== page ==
Mrs. Joe Person
|Mrs. Joe Person|
|Place of birth:||Petersburg, Virginia|
|Place of death:||Santa Fe, New Mexico|
|Year of birth:||1840|
|Year of death:||1913|
|Source of information:||https://en.wikipedia.org/wiki/Alice Morgan Person|
'Mrs. Joe' was Alice Morgan Person (1840-1913), born in Petersburg, Virginia, who in 1857 married a wealthy North Carolinian named Joseph Arrington Person, of a prominent family with a Franklinton (near Raleigh) agricultural estate. When her third daughter became seriously ill she gave her a remedy whose recipe had been given her own mother by 'an old Indian'. The child recovered and Alice swore the elixir had restored her to health. She herself started making it for family, friends and neighbors, touting its health benefits. The young family's fortunes changed when Joseph suffered a stroke; coupled with the ravages of the Civil War, it left the family without ability to derive income from their farm; in desperation she began to produce quantities which she sold door-to-door and in drug stores. After her husband's death in 1883, Alice transformed the scale of her medicine into a business, and "went on the road advertising, selling, drumming, talking." In Raleigh she staged a "public test" at Yarborough House, a downtown hotel, to demonstrate the curative powers of the remedy. She traveled across the state in her horse-drawn rig laden with the cure-all. Her procedure was the same in each county. She would make the county seat her headquarters, hire a double team and "good, reliable white driver," visit every country store, and stop at every house on the wayside with an organ or piano, staying the night wherever she was welcome.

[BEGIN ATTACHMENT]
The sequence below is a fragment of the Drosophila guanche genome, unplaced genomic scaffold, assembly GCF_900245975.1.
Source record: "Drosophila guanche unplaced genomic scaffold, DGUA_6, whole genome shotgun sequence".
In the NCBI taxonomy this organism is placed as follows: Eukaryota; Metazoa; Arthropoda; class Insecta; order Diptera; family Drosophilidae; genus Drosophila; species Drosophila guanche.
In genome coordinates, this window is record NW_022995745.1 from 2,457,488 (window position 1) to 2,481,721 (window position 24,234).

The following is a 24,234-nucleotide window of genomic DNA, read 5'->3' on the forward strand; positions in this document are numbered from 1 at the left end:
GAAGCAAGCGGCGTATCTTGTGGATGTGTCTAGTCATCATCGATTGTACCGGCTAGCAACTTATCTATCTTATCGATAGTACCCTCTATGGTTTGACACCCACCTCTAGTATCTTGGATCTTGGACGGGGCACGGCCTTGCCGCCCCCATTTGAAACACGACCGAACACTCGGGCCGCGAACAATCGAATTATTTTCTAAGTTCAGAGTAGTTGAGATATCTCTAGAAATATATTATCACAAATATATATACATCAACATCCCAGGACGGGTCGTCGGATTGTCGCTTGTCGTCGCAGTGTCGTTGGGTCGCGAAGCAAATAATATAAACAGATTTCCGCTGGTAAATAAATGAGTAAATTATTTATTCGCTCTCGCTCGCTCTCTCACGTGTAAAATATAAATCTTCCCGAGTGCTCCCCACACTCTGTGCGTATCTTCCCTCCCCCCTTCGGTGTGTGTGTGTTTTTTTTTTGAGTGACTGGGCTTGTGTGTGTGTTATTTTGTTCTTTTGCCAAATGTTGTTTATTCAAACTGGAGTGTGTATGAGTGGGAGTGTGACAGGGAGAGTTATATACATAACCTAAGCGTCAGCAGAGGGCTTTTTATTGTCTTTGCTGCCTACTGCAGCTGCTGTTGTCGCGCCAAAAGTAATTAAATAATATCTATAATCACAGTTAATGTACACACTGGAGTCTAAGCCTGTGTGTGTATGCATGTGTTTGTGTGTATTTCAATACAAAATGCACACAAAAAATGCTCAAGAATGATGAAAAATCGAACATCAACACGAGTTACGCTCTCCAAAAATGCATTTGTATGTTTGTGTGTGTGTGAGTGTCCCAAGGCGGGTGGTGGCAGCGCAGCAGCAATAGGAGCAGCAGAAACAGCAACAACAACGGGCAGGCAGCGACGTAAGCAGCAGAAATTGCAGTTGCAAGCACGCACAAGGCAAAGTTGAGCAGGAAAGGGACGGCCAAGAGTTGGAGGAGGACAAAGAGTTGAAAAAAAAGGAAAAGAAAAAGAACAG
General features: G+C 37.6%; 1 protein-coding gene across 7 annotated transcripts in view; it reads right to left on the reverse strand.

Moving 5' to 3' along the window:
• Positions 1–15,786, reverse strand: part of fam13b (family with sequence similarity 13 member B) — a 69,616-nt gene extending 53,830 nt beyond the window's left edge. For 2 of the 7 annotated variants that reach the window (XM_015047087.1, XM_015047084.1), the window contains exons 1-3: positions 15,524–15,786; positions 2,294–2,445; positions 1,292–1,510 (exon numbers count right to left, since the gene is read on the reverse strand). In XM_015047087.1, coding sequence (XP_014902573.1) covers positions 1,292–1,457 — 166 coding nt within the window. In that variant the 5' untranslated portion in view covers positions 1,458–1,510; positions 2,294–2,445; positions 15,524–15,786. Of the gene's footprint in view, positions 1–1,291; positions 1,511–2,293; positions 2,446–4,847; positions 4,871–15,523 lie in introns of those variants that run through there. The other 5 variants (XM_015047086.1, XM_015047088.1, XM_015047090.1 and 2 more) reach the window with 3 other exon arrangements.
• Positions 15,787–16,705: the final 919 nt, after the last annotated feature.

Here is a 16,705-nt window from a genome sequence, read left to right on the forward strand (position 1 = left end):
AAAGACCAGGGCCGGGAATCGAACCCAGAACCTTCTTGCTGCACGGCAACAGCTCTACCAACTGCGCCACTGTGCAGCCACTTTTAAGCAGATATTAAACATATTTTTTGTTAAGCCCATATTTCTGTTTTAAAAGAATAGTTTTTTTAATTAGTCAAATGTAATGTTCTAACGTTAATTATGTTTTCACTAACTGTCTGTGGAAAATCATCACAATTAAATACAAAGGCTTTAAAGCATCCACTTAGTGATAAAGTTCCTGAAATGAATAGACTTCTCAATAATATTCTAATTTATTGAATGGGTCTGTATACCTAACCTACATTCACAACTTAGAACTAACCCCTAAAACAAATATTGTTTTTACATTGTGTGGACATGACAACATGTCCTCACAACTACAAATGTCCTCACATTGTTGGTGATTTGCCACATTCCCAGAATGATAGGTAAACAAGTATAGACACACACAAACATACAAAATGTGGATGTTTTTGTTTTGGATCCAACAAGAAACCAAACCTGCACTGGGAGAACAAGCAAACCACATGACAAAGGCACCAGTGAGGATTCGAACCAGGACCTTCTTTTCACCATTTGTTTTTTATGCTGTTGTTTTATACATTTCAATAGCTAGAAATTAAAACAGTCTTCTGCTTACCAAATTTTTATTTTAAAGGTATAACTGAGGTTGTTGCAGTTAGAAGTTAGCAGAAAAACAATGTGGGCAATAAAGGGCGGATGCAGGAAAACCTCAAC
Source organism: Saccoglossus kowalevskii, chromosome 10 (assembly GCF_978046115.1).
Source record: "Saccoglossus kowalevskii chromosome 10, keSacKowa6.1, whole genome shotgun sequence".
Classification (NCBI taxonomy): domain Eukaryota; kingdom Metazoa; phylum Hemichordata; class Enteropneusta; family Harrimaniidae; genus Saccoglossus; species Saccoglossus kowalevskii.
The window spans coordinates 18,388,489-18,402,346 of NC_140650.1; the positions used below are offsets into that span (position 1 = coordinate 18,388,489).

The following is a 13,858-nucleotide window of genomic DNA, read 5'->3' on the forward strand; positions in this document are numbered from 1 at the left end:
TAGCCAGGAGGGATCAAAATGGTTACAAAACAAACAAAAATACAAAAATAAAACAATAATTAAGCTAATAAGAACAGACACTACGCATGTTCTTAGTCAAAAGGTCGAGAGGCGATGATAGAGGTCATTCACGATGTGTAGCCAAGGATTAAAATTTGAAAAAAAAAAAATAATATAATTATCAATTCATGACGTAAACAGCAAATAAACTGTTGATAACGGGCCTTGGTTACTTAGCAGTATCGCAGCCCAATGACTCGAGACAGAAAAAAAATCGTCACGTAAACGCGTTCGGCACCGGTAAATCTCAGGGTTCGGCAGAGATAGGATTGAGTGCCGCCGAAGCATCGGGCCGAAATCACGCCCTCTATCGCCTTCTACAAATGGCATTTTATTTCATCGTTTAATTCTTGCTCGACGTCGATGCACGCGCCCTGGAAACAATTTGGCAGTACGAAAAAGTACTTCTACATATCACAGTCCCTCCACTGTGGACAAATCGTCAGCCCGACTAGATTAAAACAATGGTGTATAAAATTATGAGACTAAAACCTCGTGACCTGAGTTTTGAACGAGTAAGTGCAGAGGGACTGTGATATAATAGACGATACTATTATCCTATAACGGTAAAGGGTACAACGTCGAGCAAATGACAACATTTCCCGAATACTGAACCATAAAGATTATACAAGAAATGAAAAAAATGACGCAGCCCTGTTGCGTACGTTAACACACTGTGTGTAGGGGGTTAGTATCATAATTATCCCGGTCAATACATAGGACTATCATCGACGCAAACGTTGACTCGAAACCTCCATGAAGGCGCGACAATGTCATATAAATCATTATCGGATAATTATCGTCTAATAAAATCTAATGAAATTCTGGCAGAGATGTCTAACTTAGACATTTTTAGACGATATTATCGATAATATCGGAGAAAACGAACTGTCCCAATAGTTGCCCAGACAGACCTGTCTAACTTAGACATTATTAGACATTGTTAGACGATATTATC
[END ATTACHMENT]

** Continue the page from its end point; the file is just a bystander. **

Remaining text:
She and her sisters had been well-educated, and Alice was an accomplished pianist, a talent that she employed as a demonstrator of pianos for keyboard instrument vendors at county fairs and similar venues throughout the south. She began touring farther afield =, playing and selling her medicine (which consisted of bitters, parts of seven native plants in a 20% alcohol base). There were various spurious health claims made for the tonic but it proved effective for scrofula, a form of tuberculosis. Meanwhile demand developed for her music, largely taken from blackface minstrelsy, but also including folksongs and traditional music, and she published several folios. She died at age 73 while on tour to California and Alaska.